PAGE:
And my mother remembers a firm, pale yellow custard in Sydney’s vanilla slices. Her opinion of vanilla slices in Brisbane in the late 1960s is not flattering: “… the custard was nasty in that it was thick and solid but didn’t taste right for a custard and seemed to be mostly cornflour. In retrospect, maybe they used a lot of water rather than all milk to make the filling.”

Neither my neighbours or my mother can find a recipe from the time, so vanilla slices might well have been the preserve of the commercial baker. (I can find an English recipe for “vanilla slices” from the 1950s, which features white icing on top, and consisting of three rectangular layers of puff pastry, sandwiching two modest layers of both jam and either whipped cream or “confectioner’s custard”.)

I think the culinary world needs clarity, so tell me, dear readers (especially Gen X and older), did you grow up with the Victorian-style vanilla slice in your neck of the woods. Or was there something with a heavier custard? What was it called? And how long ago? Or was there nothing? And what about overseasy people?

My apologies in advance for any rumbling stomachs these questions may cause.

Mint ice-cream, and ice-cream machines

Have you ever met one of those people who looks ascance at you when you suggest having an ice-cream in winter? “But it’s 8 degrees and raining!” they exclaim. So bloody what? Ice-cream is can be the stuff that dreams are made of, so of courrrrrrrrrrse you should eat it all year round.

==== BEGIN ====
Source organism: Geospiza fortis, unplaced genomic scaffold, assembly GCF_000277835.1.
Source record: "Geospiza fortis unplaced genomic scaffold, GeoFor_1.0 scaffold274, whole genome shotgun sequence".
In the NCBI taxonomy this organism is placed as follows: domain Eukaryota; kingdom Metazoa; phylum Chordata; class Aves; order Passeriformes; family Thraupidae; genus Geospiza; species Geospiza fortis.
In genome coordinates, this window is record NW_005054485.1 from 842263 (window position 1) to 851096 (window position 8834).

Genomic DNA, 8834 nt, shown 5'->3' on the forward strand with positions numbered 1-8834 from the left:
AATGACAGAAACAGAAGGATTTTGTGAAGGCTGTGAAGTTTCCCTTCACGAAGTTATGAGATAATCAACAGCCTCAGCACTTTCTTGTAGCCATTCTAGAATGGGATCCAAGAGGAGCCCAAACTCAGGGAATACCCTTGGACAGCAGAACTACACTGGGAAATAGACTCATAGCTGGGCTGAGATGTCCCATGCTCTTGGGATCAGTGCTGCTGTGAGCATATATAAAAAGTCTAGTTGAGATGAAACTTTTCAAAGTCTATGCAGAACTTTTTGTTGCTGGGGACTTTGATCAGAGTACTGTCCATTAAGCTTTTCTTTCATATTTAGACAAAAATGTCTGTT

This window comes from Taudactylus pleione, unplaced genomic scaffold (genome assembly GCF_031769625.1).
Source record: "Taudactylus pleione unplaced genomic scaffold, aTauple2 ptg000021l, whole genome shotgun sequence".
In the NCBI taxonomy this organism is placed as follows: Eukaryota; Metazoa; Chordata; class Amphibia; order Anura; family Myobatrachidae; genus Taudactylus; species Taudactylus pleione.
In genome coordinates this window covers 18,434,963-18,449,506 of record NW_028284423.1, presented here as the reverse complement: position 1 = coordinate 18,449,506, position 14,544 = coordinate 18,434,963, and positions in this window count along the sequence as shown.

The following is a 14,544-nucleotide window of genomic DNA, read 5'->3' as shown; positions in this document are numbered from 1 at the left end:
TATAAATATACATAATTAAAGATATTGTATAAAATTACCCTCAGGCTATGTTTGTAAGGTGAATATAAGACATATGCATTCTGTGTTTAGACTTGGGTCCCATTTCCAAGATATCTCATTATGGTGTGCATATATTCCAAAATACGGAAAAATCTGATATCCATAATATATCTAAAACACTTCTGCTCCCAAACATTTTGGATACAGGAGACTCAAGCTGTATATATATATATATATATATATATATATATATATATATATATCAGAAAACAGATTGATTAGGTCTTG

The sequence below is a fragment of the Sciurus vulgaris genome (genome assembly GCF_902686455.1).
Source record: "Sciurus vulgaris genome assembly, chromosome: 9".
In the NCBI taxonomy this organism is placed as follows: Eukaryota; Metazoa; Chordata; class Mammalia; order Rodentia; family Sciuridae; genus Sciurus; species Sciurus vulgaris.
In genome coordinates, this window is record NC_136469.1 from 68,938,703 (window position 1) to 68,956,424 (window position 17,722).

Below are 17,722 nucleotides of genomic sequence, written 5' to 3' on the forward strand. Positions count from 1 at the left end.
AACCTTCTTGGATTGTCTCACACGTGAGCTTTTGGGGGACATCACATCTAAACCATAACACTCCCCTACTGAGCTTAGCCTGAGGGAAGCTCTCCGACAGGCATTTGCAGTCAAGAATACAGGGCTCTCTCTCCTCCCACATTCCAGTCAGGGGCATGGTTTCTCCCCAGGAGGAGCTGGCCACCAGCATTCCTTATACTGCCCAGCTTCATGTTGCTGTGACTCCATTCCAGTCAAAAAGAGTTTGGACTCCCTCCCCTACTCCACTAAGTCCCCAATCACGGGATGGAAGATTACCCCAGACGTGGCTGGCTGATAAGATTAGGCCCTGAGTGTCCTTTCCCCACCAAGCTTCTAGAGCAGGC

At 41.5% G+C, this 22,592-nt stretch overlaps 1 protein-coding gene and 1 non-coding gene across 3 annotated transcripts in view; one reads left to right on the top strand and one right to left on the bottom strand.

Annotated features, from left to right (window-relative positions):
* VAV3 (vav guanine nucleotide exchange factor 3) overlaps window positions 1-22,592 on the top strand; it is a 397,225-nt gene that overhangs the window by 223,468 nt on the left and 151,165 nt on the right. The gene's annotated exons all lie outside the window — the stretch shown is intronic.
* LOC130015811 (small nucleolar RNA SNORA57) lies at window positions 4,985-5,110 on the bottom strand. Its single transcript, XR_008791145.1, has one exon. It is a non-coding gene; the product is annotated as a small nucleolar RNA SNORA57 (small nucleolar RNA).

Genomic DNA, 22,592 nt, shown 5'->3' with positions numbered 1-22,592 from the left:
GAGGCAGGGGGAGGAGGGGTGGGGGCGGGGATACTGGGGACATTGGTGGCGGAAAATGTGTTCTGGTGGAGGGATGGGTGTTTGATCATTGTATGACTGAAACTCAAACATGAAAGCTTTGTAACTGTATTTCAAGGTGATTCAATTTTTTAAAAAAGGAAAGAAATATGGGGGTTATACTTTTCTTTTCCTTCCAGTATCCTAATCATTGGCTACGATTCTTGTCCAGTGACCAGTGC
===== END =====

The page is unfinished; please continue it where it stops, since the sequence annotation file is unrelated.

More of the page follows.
When I first visited Germany it was mid-winter and verrrrrrry blllloody ccccolllld. Didn’t stop me buying a Cornetto, but! (The shop owner almost did, as I learned abruptly that customers d o  n o t get to open the ice-cream cabinet for themselves.)

So here we are at the winter solstice (in the southern hemisphere). As I haven’t tried enough recipes from the ice-cream book I reviewed a few months back (Ice Creams, Sorbets and Gelati: The Definitive Guide), and because KitchenwareDirect were nice enough to send me a new ice-cream maker to try out when they saw that I’d lost the paddle for my old one, I decided to do a flavour that straddles ideas of cold and wishes for warmer weather: mint.

Mint in any dessert can range from sophisticated and warming to sickeningly sweet and cloying. Anybody who pairs milk chocolate with mint, for instance, probably deserves very painful punishment, especially if the mint is communicated through little flavoured pieces of candy in the chocolate. Blurk. Ick. Pfahhg.

A dark chocolate is the way to go, but I don’t think you need to prefer the darkest on the spectrum – a good dark chocolate in the 50-70% range is appropriate for most applications. If you use fresh or dried mint, things get especially interesting and complex. One of the most surprising macaron flavours I did last year for Café Liaison used dried peppermint in a dark chocolate ganache. In the ice-cream here, I used fresh common mint straight from the garden.